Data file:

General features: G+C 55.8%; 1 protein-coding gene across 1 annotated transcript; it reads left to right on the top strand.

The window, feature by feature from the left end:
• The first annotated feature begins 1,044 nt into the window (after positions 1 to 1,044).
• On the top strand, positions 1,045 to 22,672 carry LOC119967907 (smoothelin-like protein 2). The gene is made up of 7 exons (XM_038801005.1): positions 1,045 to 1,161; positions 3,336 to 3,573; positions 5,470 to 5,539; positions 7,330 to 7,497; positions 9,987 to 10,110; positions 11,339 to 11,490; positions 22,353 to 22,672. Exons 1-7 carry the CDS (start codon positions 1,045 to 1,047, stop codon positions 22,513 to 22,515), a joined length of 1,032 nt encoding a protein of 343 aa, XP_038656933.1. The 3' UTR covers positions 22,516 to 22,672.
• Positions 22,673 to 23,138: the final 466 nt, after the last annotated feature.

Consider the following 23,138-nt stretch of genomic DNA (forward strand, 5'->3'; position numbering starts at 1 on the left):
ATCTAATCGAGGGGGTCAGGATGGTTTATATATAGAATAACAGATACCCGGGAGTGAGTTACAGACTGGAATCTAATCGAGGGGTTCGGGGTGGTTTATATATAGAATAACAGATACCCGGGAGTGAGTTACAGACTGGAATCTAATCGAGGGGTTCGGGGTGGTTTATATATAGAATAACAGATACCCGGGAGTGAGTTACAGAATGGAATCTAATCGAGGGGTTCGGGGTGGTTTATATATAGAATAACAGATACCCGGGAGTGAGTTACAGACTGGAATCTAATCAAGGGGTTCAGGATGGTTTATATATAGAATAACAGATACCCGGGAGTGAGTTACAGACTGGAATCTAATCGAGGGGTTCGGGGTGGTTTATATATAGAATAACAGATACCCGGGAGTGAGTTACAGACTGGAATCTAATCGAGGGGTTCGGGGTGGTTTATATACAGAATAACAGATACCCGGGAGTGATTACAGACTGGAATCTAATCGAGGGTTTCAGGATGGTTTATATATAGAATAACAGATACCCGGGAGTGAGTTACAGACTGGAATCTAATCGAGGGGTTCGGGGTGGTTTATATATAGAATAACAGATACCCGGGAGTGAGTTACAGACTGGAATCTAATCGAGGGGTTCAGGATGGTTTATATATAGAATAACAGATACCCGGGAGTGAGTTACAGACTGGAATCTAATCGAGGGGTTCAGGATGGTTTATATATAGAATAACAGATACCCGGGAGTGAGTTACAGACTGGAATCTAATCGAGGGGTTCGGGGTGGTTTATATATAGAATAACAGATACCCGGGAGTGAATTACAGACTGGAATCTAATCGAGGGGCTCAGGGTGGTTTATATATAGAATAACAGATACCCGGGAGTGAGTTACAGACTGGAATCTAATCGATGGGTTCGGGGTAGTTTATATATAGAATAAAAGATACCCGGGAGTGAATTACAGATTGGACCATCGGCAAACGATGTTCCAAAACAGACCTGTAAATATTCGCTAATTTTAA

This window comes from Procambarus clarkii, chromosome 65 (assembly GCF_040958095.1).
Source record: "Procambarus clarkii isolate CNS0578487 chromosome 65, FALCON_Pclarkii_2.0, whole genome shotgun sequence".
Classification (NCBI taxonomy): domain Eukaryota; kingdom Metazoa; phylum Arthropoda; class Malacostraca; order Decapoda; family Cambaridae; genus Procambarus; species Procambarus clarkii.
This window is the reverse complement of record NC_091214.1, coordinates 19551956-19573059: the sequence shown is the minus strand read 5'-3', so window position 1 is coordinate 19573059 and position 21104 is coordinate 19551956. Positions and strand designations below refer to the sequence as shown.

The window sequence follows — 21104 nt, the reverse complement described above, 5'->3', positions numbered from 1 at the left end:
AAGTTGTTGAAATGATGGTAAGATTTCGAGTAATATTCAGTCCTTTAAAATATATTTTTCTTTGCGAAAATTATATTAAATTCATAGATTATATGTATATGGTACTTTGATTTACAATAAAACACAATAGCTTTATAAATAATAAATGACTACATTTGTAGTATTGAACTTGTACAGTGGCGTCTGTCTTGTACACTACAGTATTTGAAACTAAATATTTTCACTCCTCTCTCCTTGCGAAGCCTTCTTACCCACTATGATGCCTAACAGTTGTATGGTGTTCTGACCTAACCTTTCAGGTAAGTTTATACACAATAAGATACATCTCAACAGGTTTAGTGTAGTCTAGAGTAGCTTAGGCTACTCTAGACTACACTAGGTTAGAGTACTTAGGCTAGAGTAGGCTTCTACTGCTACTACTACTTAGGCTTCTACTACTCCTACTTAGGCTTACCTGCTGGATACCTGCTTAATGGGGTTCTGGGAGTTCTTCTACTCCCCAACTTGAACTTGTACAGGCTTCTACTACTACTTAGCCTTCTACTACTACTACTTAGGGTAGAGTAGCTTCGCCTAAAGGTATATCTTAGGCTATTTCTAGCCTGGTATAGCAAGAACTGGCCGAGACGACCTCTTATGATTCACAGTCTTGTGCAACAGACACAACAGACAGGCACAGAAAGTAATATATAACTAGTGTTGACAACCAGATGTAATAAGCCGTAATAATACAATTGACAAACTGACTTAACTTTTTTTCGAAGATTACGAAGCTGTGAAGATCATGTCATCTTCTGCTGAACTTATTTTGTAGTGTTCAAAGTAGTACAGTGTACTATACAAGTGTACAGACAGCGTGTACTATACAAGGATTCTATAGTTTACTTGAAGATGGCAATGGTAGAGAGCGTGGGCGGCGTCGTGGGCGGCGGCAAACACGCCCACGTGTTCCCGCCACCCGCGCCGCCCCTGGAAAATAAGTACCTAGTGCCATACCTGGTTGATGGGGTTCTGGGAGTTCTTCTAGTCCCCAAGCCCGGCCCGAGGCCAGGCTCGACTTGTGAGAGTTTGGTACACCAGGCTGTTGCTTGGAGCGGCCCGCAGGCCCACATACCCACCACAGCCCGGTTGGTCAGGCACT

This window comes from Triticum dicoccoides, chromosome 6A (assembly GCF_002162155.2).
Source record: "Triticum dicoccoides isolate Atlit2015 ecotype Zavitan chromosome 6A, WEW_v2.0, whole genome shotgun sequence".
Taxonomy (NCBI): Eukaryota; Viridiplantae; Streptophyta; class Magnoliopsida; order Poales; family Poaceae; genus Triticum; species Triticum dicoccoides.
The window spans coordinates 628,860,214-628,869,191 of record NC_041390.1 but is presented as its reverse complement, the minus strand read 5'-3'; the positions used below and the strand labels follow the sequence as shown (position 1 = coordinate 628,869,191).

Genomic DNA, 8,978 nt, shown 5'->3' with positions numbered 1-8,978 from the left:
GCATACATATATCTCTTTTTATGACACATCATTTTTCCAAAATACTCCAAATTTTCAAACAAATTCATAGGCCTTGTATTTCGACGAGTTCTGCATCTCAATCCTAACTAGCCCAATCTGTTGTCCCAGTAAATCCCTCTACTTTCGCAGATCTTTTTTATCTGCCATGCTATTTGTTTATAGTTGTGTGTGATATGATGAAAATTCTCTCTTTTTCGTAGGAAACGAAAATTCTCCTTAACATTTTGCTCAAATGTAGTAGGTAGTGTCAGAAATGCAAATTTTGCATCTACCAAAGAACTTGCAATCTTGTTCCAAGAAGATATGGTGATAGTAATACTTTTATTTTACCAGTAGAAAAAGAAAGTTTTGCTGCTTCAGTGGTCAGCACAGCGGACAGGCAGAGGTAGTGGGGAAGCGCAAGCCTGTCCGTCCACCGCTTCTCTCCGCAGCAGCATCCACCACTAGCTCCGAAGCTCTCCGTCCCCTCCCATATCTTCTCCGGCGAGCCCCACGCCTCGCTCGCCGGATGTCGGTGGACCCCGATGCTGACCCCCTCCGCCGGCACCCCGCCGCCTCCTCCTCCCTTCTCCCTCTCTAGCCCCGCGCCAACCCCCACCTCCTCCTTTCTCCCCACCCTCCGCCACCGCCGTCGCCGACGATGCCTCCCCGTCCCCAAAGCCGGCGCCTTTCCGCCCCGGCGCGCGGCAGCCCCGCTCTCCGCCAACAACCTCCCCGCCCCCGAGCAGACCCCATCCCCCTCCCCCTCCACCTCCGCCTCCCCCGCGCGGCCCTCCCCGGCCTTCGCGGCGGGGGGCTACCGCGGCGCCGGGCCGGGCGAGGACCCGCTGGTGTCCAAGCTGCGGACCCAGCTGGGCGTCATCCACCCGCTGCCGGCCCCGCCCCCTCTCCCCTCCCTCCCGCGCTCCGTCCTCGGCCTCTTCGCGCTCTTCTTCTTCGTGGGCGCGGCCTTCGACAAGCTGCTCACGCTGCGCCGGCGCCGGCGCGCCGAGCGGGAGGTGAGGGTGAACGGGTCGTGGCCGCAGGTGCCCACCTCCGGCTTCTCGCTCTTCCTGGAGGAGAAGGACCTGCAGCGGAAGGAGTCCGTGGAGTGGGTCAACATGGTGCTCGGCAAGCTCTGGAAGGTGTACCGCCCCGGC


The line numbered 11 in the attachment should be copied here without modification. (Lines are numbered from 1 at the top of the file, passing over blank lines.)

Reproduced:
This window is the reverse complement of record NC_091214.1, coordinates 19551956-19573059: the sequence shown is the minus strand read 5'-3', so window position 1 is coordinate 19573059 and position 21104 is coordinate 19551956. Positions and strand designations below refer to the sequence as shown.